Holiday about giving thanks, not consumerism


The holiday season is fast-paced and can be filled with stress.

Immediately after hanging up our Halloween costumes, the sound of Christmas music disperses over the airwaves. Lights begin to cover houses as corporations and merchandising companies begin to market the latest products our families will need in order to have an enjoyable holiday season.

Oh, and I almost forgot: Between Halloween and the season of shopping and gift giving, you can find a national holiday for giving thanks.

Each year, it seems Thanksgiving shifts further from a holiday of great importance toward a day stuck between hunting for candy and receiving gifts. Transformation of holidays and their meaning is not surprising. For instance, Thanksgiving has evolved over the centuries.

Our myth-filled story of settlers enjoying dinner with their Wampanoag neighbors seems to be the most common illustration that pops into our minds. However, this was not the original purpose for the creation of Thanksgiving.

In 1863, President Lincoln declared a national day of thanksgiving in America. Prior to this declaration, Thanksgiving was celebrated only regionally in the Northeastern part of the country and along much of the Atlantic coast. Lincoln’s goal was to help unify a country in the midst of civil war while recognizing a nation blessed by God. Within the proclamation, Lincoln conceptualized the idea that Thanksgiving was a time for our nation to be appreciative and to praise God for bestowing great growth, wealth and power on the U.S. “as no other nation has ever grown.” Our government wanted all Americans to praise God in hopes he would forgive sins that led him to punish our nation with a violent civil war, according to an article in the Journal of Social History.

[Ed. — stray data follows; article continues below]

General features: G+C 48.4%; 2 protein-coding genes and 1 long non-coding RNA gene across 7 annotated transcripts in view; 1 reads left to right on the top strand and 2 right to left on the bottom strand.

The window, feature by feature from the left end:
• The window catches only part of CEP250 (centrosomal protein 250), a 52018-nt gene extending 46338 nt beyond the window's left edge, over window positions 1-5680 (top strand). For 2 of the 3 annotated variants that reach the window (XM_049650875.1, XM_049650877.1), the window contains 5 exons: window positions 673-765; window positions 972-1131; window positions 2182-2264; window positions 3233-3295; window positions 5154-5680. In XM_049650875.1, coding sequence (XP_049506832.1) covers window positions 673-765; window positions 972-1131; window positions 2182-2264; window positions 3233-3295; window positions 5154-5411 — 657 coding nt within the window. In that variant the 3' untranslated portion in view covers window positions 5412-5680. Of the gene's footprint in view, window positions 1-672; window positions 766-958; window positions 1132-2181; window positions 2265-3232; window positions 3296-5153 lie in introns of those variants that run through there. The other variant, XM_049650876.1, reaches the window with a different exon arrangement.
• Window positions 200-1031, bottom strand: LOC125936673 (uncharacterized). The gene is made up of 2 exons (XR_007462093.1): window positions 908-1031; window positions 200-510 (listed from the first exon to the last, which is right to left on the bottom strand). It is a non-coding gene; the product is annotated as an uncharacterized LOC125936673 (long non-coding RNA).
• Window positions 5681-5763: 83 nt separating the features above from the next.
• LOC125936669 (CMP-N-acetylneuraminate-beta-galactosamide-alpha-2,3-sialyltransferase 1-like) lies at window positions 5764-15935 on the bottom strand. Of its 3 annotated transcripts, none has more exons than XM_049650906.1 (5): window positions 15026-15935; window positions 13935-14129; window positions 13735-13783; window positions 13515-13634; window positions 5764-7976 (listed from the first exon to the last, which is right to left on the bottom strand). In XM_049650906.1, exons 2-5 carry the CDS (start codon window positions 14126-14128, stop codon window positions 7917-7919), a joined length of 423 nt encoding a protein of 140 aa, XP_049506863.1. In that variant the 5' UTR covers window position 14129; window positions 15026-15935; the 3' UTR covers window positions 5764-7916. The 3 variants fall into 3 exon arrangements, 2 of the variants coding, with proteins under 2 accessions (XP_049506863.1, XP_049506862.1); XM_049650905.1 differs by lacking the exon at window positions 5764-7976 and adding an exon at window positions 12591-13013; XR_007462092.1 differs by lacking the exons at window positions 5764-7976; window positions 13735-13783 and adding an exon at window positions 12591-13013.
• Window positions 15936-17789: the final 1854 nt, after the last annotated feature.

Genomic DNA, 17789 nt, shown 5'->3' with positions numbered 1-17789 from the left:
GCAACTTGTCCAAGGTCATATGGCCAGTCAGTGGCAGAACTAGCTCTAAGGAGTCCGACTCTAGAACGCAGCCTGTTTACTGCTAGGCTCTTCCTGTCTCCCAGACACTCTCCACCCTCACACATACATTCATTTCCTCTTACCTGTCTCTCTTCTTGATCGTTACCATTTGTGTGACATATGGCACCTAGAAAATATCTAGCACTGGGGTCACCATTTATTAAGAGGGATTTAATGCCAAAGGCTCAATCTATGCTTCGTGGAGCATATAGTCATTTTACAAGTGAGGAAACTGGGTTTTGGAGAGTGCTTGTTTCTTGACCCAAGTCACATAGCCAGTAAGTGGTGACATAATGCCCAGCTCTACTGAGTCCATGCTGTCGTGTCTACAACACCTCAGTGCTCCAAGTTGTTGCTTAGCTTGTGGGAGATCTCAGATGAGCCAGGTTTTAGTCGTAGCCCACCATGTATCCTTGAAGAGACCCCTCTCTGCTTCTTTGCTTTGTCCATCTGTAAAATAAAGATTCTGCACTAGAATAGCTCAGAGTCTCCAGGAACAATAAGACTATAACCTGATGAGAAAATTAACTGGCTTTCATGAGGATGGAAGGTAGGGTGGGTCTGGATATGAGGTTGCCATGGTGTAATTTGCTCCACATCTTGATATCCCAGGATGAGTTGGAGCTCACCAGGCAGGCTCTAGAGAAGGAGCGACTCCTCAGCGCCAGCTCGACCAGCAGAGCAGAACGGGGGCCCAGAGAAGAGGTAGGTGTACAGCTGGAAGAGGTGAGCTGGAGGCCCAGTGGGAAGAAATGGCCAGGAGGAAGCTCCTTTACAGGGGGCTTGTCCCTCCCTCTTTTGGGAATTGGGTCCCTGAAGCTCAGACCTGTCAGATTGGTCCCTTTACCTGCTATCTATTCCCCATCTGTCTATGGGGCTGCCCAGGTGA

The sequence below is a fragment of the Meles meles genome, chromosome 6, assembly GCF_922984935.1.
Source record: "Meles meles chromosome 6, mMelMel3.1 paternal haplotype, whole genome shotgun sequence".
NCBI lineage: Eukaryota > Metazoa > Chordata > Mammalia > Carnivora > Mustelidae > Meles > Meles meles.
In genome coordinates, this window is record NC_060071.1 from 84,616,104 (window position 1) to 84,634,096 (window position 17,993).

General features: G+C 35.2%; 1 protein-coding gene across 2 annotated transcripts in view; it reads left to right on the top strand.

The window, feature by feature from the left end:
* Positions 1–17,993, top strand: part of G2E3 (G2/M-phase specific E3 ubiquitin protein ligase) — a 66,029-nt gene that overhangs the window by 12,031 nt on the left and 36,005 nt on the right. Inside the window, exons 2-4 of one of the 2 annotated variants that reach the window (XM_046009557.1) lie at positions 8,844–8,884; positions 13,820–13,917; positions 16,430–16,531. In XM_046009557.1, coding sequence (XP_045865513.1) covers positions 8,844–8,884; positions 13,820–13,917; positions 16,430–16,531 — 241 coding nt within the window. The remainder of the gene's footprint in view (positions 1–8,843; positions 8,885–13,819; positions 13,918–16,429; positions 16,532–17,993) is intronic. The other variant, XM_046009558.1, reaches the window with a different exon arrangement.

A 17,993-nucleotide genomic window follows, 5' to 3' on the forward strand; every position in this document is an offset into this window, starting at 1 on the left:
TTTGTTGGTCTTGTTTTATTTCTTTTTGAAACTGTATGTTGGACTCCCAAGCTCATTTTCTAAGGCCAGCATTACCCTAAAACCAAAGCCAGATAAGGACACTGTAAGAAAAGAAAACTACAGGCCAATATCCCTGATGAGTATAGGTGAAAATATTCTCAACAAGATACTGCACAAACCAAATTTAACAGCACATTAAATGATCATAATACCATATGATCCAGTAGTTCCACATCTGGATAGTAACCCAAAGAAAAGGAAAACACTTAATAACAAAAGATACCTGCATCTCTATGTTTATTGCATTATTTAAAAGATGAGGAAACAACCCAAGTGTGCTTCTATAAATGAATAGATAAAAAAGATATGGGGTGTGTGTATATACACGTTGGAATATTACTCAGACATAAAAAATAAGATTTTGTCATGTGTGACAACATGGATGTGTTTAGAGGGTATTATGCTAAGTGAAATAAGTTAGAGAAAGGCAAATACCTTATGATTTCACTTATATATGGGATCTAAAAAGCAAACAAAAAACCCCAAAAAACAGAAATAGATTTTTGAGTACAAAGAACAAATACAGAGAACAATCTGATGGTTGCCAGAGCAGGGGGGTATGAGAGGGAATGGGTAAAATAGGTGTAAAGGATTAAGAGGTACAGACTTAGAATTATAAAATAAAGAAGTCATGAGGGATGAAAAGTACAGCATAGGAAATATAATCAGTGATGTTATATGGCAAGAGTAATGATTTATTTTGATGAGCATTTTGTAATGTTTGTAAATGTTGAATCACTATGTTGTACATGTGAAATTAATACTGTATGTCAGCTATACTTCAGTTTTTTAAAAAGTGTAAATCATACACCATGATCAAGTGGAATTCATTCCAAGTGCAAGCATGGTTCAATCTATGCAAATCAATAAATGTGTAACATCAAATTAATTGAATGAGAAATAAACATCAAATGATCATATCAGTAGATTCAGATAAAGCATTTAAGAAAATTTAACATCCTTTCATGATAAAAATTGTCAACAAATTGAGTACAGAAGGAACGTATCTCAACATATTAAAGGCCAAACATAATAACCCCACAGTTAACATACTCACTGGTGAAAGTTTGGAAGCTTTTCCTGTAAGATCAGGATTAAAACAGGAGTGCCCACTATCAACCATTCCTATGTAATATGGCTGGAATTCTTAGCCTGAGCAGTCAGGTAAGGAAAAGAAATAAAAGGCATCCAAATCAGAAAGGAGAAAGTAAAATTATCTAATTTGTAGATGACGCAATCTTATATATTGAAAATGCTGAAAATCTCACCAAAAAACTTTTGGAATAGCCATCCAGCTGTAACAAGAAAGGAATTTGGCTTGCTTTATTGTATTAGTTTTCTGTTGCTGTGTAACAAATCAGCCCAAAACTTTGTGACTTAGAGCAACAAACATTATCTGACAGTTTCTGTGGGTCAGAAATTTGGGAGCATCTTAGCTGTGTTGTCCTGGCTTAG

Today, the ideal Thanksgiving is less about celebrating an ethnocentric view of our nation, and more of a domestic holiday where families come together, so much so that millions will travel to share thanks with those who our closest to their heart, making this week the most traveled week out of the year, according to the Bureau of Transportation Statistics.

However, now it seems Thanksgiving is less about giving thanks and more about celebrating consumerism. Black Friday news is filled with images of thousands rushing, shoving and fighting to cash in on a great deal by purchasing the latest unnecessary gadget.

With stories of people being trampled, brawls breaking out and even shootings in toy stores, I wonder what happened to all of the thankfulness. One day we are celebrating all of the wonderful things in our lives, and the next morning we are a nation of “green-eyed monsters.” It is as if the meaning of thankfulness never existed.

As a nation, we have unified to give thanks one day, and the next we act on impulse and greed. Please, enjoy shopping and taking advantage of good deals, but do it with respect and consideration for yourself and others. We do not need to act crazed with no sense of wrong and right.

Charles Sanders, associate professor of history, instilled in me that nothing is inevitable. He preaches we are the writers of our own history and things occur because we make a choice. With this in mind I hope Thanksgiving will not continue to be lost between candy and presents. Rather, I would like to see this holiday transform from a daily celebration to a daily practice.

Problems exist in all our lives, but we also have wonderful things we should always appreciate. I challenge you to give thanks not just once a year but each and every day. If we can keep things in perspective, then we will always be able to find happiness.

From my family to yours, have a wonderful and safe holiday season.

– Bobby Gomez is a senior in elementary education. Please send comments to